Officials: Expect more Friday classes next fall


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University of Iowa students will likely see more Friday classes next fall.

Following faculty requests, the Registrar's Office will offer Wednesday/Friday classes in the upcoming fall semester to compensate for an overcrowded Tuesday/Thursday schedule.

The change follows a ruling last year that mandated all classes begin and end on a standard time frame — eliminating start periods 15 or 45 minute into the hour — to get rid of wasted class space and overlapping course times.

UI general-assignment classrooms saw an average of 31.25 percent occupancy on Fridays for fall semesters since 2008, while remaining days of the week kept occupancy above 50 percent. The highest, Tuesday, saw 61.25 percent occupancy.

"We're trying to fill a lot of blanks," UI Registrar Larry Lockwood said. "Tuesday/Thursday is very full and very popular."

The basic goal for the new schedule, say UI officials, is to offer better utilization of campus classrooms at times that are most efficient for professors.

"The goal is to offer more 75-minute time periods," said Associate Provost for Undergraduate Education Beth Ingram. "The new time periods are in response to a lacking class availability and faculty requests."

UI officials have previously discussed increasing the number of Friday classes to curb drinking habits. Officials first began to increase the number of Friday classes in 2007.

However, since 2008, the number of Friday classes has decreased from 1,101 to 966 in 2011.

UI economics Associate Professor John Solow was a driving force for the move to a standard scheduling system. Unlike many of the professors requesting more 75-minute class blocks, Solow prefers to teach in 50-minute blocks three days a week.

"I find it easier to do that," he said.

However, he said, he has noticed the difficulty in trying to move the time for a class, especially a large lecture.

Anthropology Assistant Professor Margaret Beck said she prefers 75-minute blocks.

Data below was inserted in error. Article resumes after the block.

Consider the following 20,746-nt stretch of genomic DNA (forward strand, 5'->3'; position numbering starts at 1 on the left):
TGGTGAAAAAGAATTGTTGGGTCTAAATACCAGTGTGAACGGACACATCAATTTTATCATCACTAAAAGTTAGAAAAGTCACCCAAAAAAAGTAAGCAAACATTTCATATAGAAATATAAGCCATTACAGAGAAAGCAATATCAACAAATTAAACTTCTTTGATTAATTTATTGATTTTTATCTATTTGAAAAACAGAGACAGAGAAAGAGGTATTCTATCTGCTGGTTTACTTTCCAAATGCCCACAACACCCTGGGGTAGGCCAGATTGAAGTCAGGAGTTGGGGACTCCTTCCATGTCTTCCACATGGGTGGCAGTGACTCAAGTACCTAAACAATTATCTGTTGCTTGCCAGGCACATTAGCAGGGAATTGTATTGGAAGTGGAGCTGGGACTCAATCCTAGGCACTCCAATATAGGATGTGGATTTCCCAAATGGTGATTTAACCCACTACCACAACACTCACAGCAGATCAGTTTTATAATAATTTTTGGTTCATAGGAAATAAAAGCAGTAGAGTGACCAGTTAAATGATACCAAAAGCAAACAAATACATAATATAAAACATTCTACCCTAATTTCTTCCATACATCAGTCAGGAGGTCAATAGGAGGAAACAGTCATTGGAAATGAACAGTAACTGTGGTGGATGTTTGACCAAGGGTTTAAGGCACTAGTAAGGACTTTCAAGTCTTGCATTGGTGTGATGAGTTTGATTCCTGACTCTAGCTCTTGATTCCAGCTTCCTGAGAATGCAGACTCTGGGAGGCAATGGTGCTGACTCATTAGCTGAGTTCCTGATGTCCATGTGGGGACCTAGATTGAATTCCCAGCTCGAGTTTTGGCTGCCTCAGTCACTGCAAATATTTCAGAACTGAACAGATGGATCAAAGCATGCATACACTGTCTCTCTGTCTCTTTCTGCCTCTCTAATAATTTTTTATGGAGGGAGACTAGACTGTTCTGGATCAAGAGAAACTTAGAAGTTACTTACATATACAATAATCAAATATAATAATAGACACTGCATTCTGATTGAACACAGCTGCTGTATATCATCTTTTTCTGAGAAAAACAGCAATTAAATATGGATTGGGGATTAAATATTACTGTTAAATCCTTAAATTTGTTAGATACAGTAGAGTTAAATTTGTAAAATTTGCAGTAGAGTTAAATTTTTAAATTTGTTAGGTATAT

"The more fragmented your time gets, the harder it is to get things done," she said. "Things like mentoring, research, and writing."

The Wednesday/Friday time slots could potentially alleviate pressure for professors who have been stuck in early or unusual time slots.

"There are only so many large lecture classes," Solow said. "Why do I get the 7:30 [a.m.]? Because we start with what happened last semester. Once you've got a particular slot, you've got it for a while."

He acknowledged that many UI students' weekends begin Thursday evening. Though that often leads to lower class attendance on Friday, he said, he's hopeful that students who sign up for Wednesday/Friday classes would take the commitment to heart.

"In the end, it's the students' responsibility," Solow said. "It's a choice. You have a choice to make. I don't believe in 8:30 [a.m.] classes on Fridays to teach kiddies to get up in the morning. Given that, it is what it is. If you want to succeed, then you probably should do it. If not, you take the consequences."

Beck said she agreed with the stand for personal responsibility but recognized with students' frequent need for time away from school, either for leisure activities or for work.

"It's really important for students to have times free," she said. "But then they need to schedule it that way."

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